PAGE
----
09/19/2011 12:55 EDT | Updated 11/19/2011 05:12 EST

Manitoba backs off attempt to soften elements of inquiry into child's murder

WINNIPEG - The government of Manitoba is backing off attempts to soften the language used by its own inquiry into the murder of a five-year-old girl.

Lawyers for the province have chosen not to file a motion to try to prevent the inquiry from using the term "misconduct" when referring to social workers involved in the case of Phoenix Sinclair.

Phoenix died in 2005 after repeated abuse by her mother Samantha Kematch and stepfather Karl McKay. Both were convicted of first-degree murder in 2008 and have exhausted their appeals.

The pair neglected, confined and repeatedly beat the little girl. Court was told she was shot with a BB gun and forced to eat her own vomit before dying from her extensive injuries on a cold basement floor on the Fisher River reserve in 2005. Her parents concealed her body in a garbage dump.

She was a ward of the province for much of her short life and an inquiry into the circumstances surrounding her death is getting underway.

At the inquiry's first hearing this summer, the province said it would be filing a motion to soften the language of the inquiry so as not to deter potential witnesses. Although the inquiry cannot apportion blame, witnesses are warned before they testify that they could be found guilty of "misconduct."

Provincial lawyer Gordon McKinnon argued that the term is loaded and could create a "chill" among workers. He suggested it be replaced with a term such as "unprofessional."

Commissioner Ted Hughes was to hear more detailed arguments Tuesday but the NDP government — currently running for re-election — decided not to file formal paperwork in July.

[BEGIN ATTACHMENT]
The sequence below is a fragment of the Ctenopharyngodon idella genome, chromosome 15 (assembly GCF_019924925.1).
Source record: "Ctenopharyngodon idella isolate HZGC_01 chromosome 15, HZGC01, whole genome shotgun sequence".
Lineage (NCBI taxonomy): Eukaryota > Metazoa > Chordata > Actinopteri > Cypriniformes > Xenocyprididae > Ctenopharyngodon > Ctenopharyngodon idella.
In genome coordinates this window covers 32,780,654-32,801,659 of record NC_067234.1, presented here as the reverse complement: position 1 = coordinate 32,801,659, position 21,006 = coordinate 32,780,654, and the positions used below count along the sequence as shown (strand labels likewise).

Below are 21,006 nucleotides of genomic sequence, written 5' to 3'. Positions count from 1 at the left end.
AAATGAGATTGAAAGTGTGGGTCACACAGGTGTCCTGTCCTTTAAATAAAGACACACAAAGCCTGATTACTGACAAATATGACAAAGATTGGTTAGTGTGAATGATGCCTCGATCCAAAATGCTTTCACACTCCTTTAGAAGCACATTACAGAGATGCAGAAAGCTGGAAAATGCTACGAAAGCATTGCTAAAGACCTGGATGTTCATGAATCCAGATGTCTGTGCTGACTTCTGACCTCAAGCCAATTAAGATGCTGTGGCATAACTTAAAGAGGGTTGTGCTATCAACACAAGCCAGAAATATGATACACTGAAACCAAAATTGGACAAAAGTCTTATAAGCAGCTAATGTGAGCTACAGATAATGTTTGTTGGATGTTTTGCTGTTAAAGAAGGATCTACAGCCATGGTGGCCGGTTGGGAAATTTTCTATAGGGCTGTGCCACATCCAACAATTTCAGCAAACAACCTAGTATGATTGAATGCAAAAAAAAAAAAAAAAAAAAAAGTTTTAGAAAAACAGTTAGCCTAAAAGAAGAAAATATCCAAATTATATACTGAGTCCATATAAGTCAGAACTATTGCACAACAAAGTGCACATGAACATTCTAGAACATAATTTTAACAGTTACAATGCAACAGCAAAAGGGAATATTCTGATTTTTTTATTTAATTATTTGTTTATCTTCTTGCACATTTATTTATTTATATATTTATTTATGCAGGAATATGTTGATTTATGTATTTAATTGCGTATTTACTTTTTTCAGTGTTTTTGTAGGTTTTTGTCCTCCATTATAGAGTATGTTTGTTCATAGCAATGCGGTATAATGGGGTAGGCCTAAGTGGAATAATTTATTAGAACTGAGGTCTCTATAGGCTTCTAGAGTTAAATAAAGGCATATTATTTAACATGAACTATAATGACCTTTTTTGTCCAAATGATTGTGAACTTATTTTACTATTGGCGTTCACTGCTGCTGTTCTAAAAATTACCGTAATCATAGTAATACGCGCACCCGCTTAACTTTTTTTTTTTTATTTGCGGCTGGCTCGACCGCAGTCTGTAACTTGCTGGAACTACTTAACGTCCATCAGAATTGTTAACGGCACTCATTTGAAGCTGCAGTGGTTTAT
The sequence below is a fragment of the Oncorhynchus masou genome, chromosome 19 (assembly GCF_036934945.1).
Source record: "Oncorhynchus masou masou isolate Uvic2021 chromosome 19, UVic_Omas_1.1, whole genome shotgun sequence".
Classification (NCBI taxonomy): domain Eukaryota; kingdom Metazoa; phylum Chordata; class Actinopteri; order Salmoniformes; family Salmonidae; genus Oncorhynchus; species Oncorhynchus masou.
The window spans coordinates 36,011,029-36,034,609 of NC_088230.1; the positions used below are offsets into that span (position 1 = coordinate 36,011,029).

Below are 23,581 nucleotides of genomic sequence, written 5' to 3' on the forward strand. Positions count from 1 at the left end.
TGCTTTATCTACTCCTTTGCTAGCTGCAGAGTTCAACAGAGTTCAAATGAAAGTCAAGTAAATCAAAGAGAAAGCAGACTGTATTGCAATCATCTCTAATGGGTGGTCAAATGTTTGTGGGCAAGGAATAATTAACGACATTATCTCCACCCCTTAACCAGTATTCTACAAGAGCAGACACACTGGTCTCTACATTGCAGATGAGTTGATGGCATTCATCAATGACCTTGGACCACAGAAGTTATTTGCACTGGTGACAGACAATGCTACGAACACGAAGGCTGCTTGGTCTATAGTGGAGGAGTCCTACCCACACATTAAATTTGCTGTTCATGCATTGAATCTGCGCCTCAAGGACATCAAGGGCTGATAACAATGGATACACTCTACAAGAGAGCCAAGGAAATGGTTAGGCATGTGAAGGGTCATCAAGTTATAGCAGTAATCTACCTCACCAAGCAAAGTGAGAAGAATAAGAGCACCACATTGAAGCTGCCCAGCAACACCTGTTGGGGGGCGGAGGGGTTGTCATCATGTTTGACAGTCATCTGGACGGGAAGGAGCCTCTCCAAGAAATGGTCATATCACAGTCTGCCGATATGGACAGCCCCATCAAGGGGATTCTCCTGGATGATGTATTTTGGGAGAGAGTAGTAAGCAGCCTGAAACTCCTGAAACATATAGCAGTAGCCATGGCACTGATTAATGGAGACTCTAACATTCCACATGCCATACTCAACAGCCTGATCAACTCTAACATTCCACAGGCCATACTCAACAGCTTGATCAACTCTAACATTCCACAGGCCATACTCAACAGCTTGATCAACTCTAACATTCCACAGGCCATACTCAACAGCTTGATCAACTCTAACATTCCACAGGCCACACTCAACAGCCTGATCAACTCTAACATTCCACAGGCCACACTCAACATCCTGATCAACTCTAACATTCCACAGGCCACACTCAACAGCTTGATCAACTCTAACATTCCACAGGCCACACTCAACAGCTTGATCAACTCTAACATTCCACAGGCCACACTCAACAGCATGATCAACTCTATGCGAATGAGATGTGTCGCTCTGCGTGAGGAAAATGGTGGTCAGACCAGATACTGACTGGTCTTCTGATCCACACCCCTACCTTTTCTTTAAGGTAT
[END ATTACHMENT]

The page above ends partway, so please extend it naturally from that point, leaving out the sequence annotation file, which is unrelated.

McKinnon declined to discuss the matter and referred questions to the province.

"That is the extent of the comments. No application or motion will be filed," said provincial spokesman Glen Cassie in an email. He declined to speak about the issue over the phone.

"It's now up to the commissioner to decide what to do with those comments."

Before the commission can get underway, Hughes must also decide what restrictions, if any, to place on the media. The union representing social workers has filed a motion requesting reporters covering the inquiry be banned from identifying any workers who testify.

A hearing for that motion was scheduled for Monday but was postponed until a later date. Garth Smorang, lawyer for the Manitoba Government and General Employees Union, said identifying the workers would make it difficult for them to do their jobs.

The prospect of having their faces on the nightly news or splashed on the front of newspapers might create a chilling effect, he said.

"We want these social workers to feel as free as possible to go and tell it like it is," Smorang said. "If they know that their names and faces are going to be broadcast all over the news, there is the human factor that people are just going to be a lot less likely to speak their mind."

The commission is off to a slow start and has already suggested it will not conclude by the March 31 deadline set by the provincial government. There are piles of child welfare documents to go through and all are protected by confidentiality law. Court permission is needed before they can be made public.

Commission counsel Sherri Walsh said necessary applications should be filed by the end of the month. But even if court permission is granted quickly, the commission isn't likely to start hearing from witnesses until the new year, she said.

"I expect there will be at least 50 witnesses that we'll have to contact and speak with before we're ready to start the hearings," she said. "All of that takes time."

During her short life, Phoenix was taken into care twice but was returned to her mother both times. The inquiry is charged with looking at how child welfare agencies dealt with Phoenix and why her death went undiscovered for nine months.